Accra: The Ten Targets

Accra has been of interest in our past few articles. This being the last of the series, we follow up from where we left of. In our previous article, we spoke at length on how Accra can win at technology. Highlighting sectors like Energy, Healthcare, Business, IT, Agriculture and Transportation, we expand and explain how exactly these areas can be improved upon in this edition.
Therefore, here are the top 10 areas Accra needs to work on:

1. Internet: Faster and more stable

The internet and technology go hand in hand. You only need to spend a few days in Ghana to realize how unreliable the internet can get. Currently, only three companies provide internet of 4G fibre capacity. Out of these, only one goes beyond Accra. Now that’s not a good look for a country tipped to take over in technology. This has to change and it has to change NOW!

 

2. Entry: Quicker visa processing

Unlike other African countries, including neighboring country, Cote D’Ivoire, there’s NO visa on entry in Ghana. While this is a good requital for the western world, business-wise, Ghana seems to be on the losing side. Not being able to secure visas for multinationals as quickly can slow down development. Imagine trying to bring in some professionals to help kick-start your tech business, but not being able to because of visa problems.

 

3. Business Registration should be less complicated and faster

Getting your business registered in Ghana is as complex as it comes! And for non-Ghanaians, it’s an even longer process. For efficiency sake, Ghana must make sure business registration only takes a few hours. In 2018, we should be able to do these kinds of things online. Tax receipts, company information and others should be available on a separate system, accessible using the internet. Also, paying to register a business that would generate revenue for the country is not ideal.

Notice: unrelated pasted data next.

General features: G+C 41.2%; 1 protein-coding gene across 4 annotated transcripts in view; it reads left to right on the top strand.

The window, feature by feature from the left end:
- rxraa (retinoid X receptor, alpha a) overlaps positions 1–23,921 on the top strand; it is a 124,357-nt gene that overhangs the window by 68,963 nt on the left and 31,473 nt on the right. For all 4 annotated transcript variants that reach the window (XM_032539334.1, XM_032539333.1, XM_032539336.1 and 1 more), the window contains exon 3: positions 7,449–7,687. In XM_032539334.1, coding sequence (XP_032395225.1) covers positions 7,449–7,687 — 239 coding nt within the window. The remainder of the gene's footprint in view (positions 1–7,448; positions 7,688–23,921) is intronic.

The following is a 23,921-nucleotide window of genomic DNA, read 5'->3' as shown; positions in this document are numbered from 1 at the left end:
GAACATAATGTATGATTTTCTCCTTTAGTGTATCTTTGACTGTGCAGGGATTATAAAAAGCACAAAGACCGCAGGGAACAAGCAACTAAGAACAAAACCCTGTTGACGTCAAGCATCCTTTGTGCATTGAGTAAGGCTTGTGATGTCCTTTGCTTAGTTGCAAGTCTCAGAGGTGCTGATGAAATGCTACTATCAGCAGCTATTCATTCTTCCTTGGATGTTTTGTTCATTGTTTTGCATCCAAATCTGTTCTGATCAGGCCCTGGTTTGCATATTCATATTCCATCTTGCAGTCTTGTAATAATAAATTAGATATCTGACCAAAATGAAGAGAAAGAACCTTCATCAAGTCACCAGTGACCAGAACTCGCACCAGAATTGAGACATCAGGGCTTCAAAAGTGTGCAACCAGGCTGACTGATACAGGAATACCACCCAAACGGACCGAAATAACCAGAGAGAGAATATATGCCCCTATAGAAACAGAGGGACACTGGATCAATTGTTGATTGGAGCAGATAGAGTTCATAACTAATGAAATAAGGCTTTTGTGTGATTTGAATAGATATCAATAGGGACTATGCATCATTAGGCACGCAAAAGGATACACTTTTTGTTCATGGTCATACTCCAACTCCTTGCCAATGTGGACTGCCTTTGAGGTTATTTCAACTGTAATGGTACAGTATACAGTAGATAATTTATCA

4. Stable power and electricity

It’s no secret that Ghana has had serious power issues in the past. Someway somehow, the problem is still not completely resolved. ‘Dumsor’ is still lurking around and power outage can occur at anytime, any day without warning. This can stall businesses and disrupt development in the long run. Who would want to invest in a country which depends on power ships and an ‘antique’ hydroelectric power system?

 

5. Top-notch healthcare services

One thing Ghanaians can surely not boast of is healthcare, especially emergency healthcare services. There’s always one excuse or the other. Limited ambulance services, a problematic health insurance system, not enough hospital beds and lack of oxygen masks are only a handful of the many deficiencies in the health sector. “Healthcare in Ghana is generally terrible. God forbid you have an accident and need treatment after dark, or have a serious condition and don’t get lucky. We’ve all lost close friends and family due to poor healthcare and the time has come to shake things up”, Tom McDonell laments in his article. No skilled person would like to live in such conditions, and definitely not people from tech advanced countries who want to help.

 

Top 10 things Accra needs to improve in Technology
6. Access to capital and tax incentives

This may look like a long shot but is indeed necessary. Technically, Ghana may not have enough funds to support new businesses, but in our own small way, something can be done. Banks and credit facilities should be able to provide capital to startups to help them get comfortable. Huge collateral and high interest rates, as it currently is, does not ignite any spirits of entrepreneurship in this country. The government’s seemingly lack of interest in entrepreneurship and innovation does not make things any easier. Ghana can emulate, in their own way, some practices of more developed countries like Ireland– which boosts both local and foreign investment by offering relaxed tax systems.